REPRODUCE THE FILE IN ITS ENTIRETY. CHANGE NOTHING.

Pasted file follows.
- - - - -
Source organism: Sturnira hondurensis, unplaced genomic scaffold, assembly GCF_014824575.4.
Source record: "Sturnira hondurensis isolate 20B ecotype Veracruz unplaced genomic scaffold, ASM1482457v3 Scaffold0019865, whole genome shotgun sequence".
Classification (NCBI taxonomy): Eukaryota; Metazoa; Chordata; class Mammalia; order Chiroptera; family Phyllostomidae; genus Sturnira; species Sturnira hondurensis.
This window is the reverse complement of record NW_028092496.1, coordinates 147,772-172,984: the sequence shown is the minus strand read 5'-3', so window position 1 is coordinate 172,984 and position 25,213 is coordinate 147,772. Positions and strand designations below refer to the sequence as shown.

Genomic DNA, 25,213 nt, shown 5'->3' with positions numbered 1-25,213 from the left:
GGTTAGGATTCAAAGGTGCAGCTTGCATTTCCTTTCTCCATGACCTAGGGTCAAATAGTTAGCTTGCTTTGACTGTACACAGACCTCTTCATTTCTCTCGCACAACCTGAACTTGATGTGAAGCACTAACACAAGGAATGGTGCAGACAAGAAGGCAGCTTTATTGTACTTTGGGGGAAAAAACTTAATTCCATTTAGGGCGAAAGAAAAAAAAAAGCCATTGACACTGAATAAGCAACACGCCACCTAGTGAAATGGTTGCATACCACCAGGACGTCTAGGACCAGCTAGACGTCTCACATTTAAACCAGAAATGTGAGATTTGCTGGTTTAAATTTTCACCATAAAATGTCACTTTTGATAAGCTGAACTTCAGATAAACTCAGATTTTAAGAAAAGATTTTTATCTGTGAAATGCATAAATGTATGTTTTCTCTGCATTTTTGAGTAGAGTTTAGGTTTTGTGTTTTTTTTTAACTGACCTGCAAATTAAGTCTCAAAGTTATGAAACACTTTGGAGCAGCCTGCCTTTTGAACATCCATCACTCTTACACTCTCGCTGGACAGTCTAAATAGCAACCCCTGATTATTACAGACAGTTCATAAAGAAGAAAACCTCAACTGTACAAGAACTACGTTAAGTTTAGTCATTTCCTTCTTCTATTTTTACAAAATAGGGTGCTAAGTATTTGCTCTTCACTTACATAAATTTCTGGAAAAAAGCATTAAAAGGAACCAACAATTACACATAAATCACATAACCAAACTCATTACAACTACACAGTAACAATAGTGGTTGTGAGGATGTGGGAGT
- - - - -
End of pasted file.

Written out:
Source organism: Sturnira hondurensis, unplaced genomic scaffold, assembly GCF_014824575.4.
Source record: "Sturnira hondurensis isolate 20B ecotype Veracruz unplaced genomic scaffold, ASM1482457v3 Scaffold0019865, whole genome shotgun sequence".
Classification (NCBI taxonomy): Eukaryota; Metazoa; Chordata; class Mammalia; order Chiroptera; family Phyllostomidae; genus Sturnira; species Sturnira hondurensis.
This window is the reverse complement of record NW_028092496.1, coordinates 147,772-172,984: the sequence shown is the minus strand read 5'-3', so window position 1 is coordinate 172,984 and position 25,213 is coordinate 147,772. Positions and strand designations below refer to the sequence as shown.

Genomic DNA, 25,213 nt, shown 5'->3' with positions numbered 1-25,213 from the left:
GGTTAGGATTCAAAGGTGCAGCTTGCATTTCCTTTCTCCATGACCTAGGGTCAAATAGTTAGCTTGCTTTGACTGTACACAGACCTCTTCATTTCTCTCGCACAACCTGAACTTGATGTGAAGCACTAACACAAGGAATGGTGCAGACAAGAAGGCAGCTTTATTGTACTTTGGGGGAAAAAACTTAATTCCATTTAGGGCGAAAGAAAAAAAAAAGCCATTGACACTGAATAAGCAACACGCCACCTAGTGAAATGGTTGCATACCACCAGGACGTCTAGGACCAGCTAGACGTCTCACATTTAAACCAGAAATGTGAGATTTGCTGGTTTAAATTTTCACCATAAAATGTCACTTTTGATAAGCTGAACTTCAGATAAACTCAGATTTTAAGAAAAGATTTTTATCTGTGAAATGCATAAATGTATGTTTTCTCTGCATTTTTGAGTAGAGTTTAGGTTTTGTGTTTTTTTTTAACTGACCTGCAAATTAAGTCTCAAAGTTATGAAACACTTTGGAGCAGCCTGCCTTTTGAACATCCATCACTCTTACACTCTCGCTGGACAGTCTAAATAGCAACCCCTGATTATTACAGACAGTTCATAAAGAAGAAAACCTCAACTGTACAAGAACTACGTTAAGTTTAGTCATTTCCTTCTTCTATTTTTACAAAATAGGGTGCTAAGTATTTGCTCTTCACTTACATAAATTTCTGGAAAAAAGCATTAAAAGGAACCAACAATTACACATAAATCACATAACCAAACTCATTACAACTACACAGTAACAATAGTGGTTGTGAGGATGTGGGAGT